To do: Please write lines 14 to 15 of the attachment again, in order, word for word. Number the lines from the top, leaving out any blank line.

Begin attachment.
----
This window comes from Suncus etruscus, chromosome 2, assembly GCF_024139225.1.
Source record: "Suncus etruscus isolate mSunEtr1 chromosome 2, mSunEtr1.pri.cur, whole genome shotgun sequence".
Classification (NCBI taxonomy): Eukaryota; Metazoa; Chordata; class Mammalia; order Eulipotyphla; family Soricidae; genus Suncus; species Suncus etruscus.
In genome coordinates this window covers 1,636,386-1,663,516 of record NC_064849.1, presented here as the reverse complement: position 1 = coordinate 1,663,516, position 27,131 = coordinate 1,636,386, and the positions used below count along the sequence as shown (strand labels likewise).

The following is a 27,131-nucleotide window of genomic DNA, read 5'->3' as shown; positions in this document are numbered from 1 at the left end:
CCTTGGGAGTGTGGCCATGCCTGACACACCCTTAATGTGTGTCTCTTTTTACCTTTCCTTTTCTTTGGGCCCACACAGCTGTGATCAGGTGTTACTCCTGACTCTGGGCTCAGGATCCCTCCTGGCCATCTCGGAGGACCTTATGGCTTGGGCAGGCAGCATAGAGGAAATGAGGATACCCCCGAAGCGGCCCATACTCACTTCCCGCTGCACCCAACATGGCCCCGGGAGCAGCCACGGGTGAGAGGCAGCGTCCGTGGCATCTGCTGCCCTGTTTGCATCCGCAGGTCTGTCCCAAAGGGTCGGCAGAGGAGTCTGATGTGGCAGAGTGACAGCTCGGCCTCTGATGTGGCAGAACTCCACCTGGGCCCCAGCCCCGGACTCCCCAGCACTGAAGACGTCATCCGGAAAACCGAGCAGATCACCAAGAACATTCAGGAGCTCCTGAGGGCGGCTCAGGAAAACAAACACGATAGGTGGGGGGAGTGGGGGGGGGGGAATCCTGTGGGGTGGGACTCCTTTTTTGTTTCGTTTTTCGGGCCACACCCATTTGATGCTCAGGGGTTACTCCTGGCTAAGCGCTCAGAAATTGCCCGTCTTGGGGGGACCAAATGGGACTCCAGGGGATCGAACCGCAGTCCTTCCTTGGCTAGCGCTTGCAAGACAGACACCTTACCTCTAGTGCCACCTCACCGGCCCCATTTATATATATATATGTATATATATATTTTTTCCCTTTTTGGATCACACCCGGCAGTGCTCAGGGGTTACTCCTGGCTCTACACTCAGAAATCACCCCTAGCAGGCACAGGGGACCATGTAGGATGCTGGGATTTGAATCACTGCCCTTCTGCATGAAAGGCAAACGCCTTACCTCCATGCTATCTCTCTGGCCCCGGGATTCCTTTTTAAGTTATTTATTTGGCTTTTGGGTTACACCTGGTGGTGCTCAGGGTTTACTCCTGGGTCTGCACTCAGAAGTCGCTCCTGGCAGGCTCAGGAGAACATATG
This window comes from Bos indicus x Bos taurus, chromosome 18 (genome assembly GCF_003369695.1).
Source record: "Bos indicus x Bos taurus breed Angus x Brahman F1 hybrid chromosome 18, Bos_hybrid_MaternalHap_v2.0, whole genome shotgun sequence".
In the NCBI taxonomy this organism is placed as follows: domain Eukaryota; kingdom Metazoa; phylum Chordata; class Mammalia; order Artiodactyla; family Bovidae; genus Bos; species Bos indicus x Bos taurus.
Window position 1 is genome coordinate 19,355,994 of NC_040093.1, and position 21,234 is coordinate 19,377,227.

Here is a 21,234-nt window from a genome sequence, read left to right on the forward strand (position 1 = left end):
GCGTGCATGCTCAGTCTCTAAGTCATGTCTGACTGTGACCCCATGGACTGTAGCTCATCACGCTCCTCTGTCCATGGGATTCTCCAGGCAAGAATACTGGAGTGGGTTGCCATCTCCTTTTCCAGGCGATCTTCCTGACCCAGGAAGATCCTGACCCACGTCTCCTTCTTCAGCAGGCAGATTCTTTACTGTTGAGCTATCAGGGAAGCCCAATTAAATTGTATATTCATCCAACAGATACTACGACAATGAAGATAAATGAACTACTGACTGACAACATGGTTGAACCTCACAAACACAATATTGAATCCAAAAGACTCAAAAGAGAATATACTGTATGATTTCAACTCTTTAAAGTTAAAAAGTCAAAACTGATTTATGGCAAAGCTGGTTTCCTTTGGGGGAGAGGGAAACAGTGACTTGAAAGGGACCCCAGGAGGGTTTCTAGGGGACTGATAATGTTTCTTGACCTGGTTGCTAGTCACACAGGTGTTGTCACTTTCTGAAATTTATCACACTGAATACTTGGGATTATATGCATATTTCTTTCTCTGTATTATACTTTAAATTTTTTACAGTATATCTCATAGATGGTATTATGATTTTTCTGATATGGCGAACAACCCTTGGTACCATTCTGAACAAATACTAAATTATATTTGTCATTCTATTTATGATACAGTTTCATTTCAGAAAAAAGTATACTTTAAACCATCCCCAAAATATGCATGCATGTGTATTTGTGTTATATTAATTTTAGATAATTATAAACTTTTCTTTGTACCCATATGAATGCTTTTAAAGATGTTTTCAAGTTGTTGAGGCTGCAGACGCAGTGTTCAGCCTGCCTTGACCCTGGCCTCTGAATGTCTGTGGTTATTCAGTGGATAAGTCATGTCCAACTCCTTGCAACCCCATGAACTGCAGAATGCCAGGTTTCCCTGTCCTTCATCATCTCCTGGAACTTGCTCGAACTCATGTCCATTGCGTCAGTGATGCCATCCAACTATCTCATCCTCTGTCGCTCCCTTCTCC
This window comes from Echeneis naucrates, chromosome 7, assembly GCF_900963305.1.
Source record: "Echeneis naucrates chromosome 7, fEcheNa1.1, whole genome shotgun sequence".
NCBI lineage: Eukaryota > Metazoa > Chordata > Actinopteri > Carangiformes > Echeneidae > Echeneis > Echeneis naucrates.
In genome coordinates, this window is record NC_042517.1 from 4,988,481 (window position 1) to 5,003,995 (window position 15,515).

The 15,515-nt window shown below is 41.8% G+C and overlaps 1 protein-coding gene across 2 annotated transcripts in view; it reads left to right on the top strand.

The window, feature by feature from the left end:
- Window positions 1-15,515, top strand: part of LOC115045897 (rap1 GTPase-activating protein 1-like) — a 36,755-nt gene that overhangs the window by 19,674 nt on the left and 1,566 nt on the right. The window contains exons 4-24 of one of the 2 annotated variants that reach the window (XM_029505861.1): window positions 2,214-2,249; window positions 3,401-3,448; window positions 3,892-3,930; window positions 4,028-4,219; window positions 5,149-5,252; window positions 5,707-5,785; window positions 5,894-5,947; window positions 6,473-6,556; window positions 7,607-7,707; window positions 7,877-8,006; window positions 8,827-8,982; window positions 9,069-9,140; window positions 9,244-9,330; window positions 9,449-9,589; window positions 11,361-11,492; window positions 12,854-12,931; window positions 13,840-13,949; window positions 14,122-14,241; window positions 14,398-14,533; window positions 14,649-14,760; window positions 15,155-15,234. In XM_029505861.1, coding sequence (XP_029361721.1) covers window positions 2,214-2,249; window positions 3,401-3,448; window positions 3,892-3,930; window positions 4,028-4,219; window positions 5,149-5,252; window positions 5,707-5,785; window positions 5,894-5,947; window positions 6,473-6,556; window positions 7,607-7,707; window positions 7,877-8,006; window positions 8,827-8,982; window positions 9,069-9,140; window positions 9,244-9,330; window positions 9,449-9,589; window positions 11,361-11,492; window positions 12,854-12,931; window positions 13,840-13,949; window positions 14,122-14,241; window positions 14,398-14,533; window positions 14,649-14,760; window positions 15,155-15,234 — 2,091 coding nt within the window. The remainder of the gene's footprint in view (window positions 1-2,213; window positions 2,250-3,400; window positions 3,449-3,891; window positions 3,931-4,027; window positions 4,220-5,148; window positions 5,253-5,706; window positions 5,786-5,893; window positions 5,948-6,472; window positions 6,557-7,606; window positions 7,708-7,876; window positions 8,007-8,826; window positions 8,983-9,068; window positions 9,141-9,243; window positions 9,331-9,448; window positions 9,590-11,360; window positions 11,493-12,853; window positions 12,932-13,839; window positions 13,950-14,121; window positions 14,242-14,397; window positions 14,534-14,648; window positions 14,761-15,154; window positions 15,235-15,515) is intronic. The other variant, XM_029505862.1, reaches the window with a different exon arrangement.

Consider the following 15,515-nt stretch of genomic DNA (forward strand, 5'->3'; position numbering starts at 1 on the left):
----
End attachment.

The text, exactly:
Source record: "Echeneis naucrates chromosome 7, fEcheNa1.1, whole genome shotgun sequence".
NCBI lineage: Eukaryota > Metazoa > Chordata > Actinopteri > Carangiformes > Echeneidae > Echeneis > Echeneis naucrates.